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News ID: 106469
Publish Date : 03 September 2022 - 21:27
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LONDON (Middle East Eye) – The UK Department of International Trade (DIT) has been accused of using “delaying tactics” after twice telling Middle East Eye it needs more time to decide whether releasing information about British weapons sales to Saudi Arabia is in the public interest.
Campaigners argue that the information should be released because members of the public should know how government decisions to sell arms to the Persian Gulf kingdom at the height of its war in Yemen were made.
Middle East Eye filed a freedom of information request in July seeking correspondence between the department and ministers about arms exports to Saudi Arabia between 1 and 15 October 2016, at a time when the Saudi-led coalition’s conduct of the war was under scrutiny over a deadly air strike on a crowded funeral hall in Sana’a.
More than 140 people died and over 500 were injured in the bombing on 8 October 2016, an attack that UN monitors found had violated international humanitarian law.
Sam Perlo-Freeman, a research coordinator with the UK-based Campaign Against Arms Trade, which works towards the abolition of the international arms trade and has challenged UK arms sales to Saudi Arabia in the high court, said the department appears to be using “classic delaying tactics.”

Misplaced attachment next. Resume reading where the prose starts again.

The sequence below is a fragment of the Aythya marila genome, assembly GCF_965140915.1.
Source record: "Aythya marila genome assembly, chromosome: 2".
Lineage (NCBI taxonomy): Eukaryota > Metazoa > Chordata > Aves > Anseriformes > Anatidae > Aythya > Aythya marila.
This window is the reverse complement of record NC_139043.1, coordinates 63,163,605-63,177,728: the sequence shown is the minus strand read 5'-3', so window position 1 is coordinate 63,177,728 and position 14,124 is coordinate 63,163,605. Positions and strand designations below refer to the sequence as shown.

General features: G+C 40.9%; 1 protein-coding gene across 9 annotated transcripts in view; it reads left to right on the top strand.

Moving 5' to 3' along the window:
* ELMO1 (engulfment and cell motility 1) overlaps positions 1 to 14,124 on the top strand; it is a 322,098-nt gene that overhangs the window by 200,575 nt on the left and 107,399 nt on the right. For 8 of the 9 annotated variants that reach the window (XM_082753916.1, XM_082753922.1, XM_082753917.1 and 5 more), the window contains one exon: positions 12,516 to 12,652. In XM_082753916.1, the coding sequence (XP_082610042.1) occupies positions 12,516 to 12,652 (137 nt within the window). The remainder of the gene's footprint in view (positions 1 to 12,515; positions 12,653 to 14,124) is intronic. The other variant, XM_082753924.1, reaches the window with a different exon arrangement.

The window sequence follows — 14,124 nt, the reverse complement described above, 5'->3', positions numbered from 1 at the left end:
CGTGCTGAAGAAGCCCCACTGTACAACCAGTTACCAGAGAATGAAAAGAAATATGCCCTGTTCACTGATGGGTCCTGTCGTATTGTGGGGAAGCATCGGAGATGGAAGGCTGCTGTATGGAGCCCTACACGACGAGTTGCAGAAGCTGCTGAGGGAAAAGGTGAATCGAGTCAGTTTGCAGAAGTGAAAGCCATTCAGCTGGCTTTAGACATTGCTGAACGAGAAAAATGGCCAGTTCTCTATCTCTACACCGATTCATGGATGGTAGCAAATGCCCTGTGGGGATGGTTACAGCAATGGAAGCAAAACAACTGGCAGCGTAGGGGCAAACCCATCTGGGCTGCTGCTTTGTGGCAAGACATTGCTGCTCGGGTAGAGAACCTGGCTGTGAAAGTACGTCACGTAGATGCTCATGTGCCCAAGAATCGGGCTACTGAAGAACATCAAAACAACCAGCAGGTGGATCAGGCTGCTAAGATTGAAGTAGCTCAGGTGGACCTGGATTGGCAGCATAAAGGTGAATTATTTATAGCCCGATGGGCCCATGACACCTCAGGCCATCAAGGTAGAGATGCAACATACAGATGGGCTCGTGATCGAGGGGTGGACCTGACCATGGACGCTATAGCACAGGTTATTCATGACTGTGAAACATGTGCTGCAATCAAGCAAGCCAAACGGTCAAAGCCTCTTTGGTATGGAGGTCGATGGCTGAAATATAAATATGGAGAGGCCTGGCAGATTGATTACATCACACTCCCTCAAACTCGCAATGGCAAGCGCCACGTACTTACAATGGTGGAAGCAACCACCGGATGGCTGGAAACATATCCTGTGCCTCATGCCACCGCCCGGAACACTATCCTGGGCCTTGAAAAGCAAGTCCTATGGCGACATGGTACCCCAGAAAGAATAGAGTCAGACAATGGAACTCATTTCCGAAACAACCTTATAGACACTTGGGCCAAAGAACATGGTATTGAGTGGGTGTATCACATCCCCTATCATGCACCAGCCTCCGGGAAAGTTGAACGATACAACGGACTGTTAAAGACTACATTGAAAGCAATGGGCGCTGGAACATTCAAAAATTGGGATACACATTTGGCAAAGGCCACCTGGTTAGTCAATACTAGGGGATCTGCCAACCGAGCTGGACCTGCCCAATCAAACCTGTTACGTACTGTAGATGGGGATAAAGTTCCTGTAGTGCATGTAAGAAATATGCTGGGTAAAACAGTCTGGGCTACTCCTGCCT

“The UK continued to approve arms export licenses to Saudi Arabia in the wake of some of the most horrific Saudi coalition attacks on Yemeni civilians,” Perlo-Freeman said.
“It is important for the public to know – what concerns, if any, were raised by civil servants about these licenses? How did ministers, including [then-Foreign Secretary] Boris Johnson, respond to these concerns? Did these atrocities make any difference to their thinking?” he added.
The DIT’s rejection for being responsive came after the UK-based Open Democracy media platform revealed that DIT was “the second most prolific” government department to use the “public interest loophole” in 2021.
Anna Stavrianakis, a professor in international relations at the University of Sussex, who was the requester of information from FOI and others, has said that obtaining the data is important in order to hold the UK accountable for its potential complicity in war crimes in Yemen.
Former Foreign Secretary Liz Truss faced a grilling by parliamentarians at a foreign affairs committee hearing in June, when she dodged a volley of questions from parliamentarians on the UK government’s ambiguous stance on Saudi Arabia, saying that the Arab kingdom is an “important partner of the United Kingdom.”
Asked about the Saudis’ human rights record by Labour MP Chris Bryant, Truss stressed that “it is important to build a close trading relationship with the Persian Gulf states.”

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